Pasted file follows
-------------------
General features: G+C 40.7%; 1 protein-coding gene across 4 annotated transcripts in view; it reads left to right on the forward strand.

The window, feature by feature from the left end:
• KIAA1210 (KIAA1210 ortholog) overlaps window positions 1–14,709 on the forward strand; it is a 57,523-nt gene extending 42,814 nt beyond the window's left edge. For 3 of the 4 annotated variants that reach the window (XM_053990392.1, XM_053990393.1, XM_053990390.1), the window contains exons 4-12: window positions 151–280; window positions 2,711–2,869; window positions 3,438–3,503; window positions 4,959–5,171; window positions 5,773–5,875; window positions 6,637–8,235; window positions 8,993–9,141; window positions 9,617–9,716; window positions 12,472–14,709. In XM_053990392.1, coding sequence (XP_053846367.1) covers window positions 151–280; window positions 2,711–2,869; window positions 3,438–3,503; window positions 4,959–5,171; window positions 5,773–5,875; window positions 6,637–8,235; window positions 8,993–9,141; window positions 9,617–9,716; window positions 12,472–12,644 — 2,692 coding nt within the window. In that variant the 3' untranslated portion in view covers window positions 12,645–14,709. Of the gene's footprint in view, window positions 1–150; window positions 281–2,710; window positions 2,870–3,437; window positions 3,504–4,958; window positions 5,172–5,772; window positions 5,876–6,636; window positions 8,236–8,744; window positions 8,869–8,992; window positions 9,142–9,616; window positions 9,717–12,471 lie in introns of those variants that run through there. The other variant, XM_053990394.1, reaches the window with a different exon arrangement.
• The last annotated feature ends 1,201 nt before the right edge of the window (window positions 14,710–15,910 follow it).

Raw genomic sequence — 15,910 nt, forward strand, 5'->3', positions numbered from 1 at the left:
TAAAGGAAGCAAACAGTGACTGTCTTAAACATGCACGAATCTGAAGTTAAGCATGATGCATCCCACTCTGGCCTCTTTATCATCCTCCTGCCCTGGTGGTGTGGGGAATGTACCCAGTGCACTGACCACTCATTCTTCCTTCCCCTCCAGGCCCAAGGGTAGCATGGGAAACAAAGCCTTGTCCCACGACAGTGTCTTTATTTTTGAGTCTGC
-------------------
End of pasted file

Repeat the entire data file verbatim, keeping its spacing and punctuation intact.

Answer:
General features: G+C 40.7%; 1 protein-coding gene across 4 annotated transcripts in view; it reads left to right on the forward strand.

The window, feature by feature from the left end:
• KIAA1210 (KIAA1210 ortholog) overlaps window positions 1–14,709 on the forward strand; it is a 57,523-nt gene extending 42,814 nt beyond the window's left edge. For 3 of the 4 annotated variants that reach the window (XM_053990392.1, XM_053990393.1, XM_053990390.1), the window contains exons 4-12: window positions 151–280; window positions 2,711–2,869; window positions 3,438–3,503; window positions 4,959–5,171; window positions 5,773–5,875; window positions 6,637–8,235; window positions 8,993–9,141; window positions 9,617–9,716; window positions 12,472–14,709. In XM_053990392.1, coding sequence (XP_053846367.1) covers window positions 151–280; window positions 2,711–2,869; window positions 3,438–3,503; window positions 4,959–5,171; window positions 5,773–5,875; window positions 6,637–8,235; window positions 8,993–9,141; window positions 9,617–9,716; window positions 12,472–12,644 — 2,692 coding nt within the window. In that variant the 3' untranslated portion in view covers window positions 12,645–14,709. Of the gene's footprint in view, window positions 1–150; window positions 281–2,710; window positions 2,870–3,437; window positions 3,504–4,958; window positions 5,172–5,772; window positions 5,876–6,636; window positions 8,236–8,744; window positions 8,869–8,992; window positions 9,142–9,616; window positions 9,717–12,471 lie in introns of those variants that run through there. The other variant, XM_053990394.1, reaches the window with a different exon arrangement.
• The last annotated feature ends 1,201 nt before the right edge of the window (window positions 14,710–15,910 follow it).

Raw genomic sequence — 15,910 nt, forward strand, 5'->3', positions numbered from 1 at the left:
TAAAGGAAGCAAACAGTGACTGTCTTAAACATGCACGAATCTGAAGTTAAGCATGATGCATCCCACTCTGGCCTCTTTATCATCCTCCTGCCCTGGTGGTGTGGGGAATGTACCCAGTGCACTGACCACTCATTCTTCCTTCCCCTCCAGGCCCAAGGGTAGCATGGGAAACAAAGCCTTGTCCCACGACAGTGTCTTTATTTTTGAGTCTGC